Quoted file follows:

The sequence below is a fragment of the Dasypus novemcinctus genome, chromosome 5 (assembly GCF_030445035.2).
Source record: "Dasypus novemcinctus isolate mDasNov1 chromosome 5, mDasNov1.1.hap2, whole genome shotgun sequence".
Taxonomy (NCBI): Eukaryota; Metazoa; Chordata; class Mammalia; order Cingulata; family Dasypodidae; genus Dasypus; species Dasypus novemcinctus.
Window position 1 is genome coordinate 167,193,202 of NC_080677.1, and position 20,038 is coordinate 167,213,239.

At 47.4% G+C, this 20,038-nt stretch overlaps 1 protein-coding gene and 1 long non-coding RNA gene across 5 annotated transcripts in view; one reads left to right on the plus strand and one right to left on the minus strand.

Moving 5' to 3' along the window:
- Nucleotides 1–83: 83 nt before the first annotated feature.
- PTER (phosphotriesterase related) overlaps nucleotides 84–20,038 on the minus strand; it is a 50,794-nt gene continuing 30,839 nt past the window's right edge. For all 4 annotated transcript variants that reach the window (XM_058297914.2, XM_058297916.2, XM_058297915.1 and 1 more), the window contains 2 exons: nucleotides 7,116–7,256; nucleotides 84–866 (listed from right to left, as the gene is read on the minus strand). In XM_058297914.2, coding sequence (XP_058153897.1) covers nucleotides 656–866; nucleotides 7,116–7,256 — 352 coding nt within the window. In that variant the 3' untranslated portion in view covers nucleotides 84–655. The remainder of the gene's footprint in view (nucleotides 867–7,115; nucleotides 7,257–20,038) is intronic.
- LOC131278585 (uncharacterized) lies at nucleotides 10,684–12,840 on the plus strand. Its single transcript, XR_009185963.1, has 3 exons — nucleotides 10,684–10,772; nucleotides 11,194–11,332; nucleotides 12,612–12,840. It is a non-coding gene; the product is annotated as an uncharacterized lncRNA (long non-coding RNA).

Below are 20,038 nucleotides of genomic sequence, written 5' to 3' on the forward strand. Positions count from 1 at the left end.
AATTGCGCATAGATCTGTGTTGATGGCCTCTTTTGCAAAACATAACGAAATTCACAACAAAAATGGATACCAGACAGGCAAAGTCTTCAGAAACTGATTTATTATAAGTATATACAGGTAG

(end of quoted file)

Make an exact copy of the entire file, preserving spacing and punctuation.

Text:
The sequence below is a fragment of the Dasypus novemcinctus genome, chromosome 5 (assembly GCF_030445035.2).
Source record: "Dasypus novemcinctus isolate mDasNov1 chromosome 5, mDasNov1.1.hap2, whole genome shotgun sequence".
Taxonomy (NCBI): Eukaryota; Metazoa; Chordata; class Mammalia; order Cingulata; family Dasypodidae; genus Dasypus; species Dasypus novemcinctus.
Window position 1 is genome coordinate 167,193,202 of NC_080677.1, and position 20,038 is coordinate 167,213,239.

At 47.4% G+C, this 20,038-nt stretch overlaps 1 protein-coding gene and 1 long non-coding RNA gene across 5 annotated transcripts in view; one reads left to right on the plus strand and one right to left on the minus strand.

Moving 5' to 3' along the window:
- Nucleotides 1–83: 83 nt before the first annotated feature.
- PTER (phosphotriesterase related) overlaps nucleotides 84–20,038 on the minus strand; it is a 50,794-nt gene continuing 30,839 nt past the window's right edge. For all 4 annotated transcript variants that reach the window (XM_058297914.2, XM_058297916.2, XM_058297915.1 and 1 more), the window contains 2 exons: nucleotides 7,116–7,256; nucleotides 84–866 (listed from right to left, as the gene is read on the minus strand). In XM_058297914.2, coding sequence (XP_058153897.1) covers nucleotides 656–866; nucleotides 7,116–7,256 — 352 coding nt within the window. In that variant the 3' untranslated portion in view covers nucleotides 84–655. The remainder of the gene's footprint in view (nucleotides 867–7,115; nucleotides 7,257–20,038) is intronic.
- LOC131278585 (uncharacterized) lies at nucleotides 10,684–12,840 on the plus strand. Its single transcript, XR_009185963.1, has 3 exons — nucleotides 10,684–10,772; nucleotides 11,194–11,332; nucleotides 12,612–12,840. It is a non-coding gene; the product is annotated as an uncharacterized lncRNA (long non-coding RNA).

Below are 20,038 nucleotides of genomic sequence, written 5' to 3' on the forward strand. Positions count from 1 at the left end.
AATTGCGCATAGATCTGTGTTGATGGCCTCTTTTGCAAAACATAACGAAATTCACAACAAAAATGGATACCAGACAGGCAAAGTCTTCAGAAACTGATTTATTATAAGTATATACAGGTAG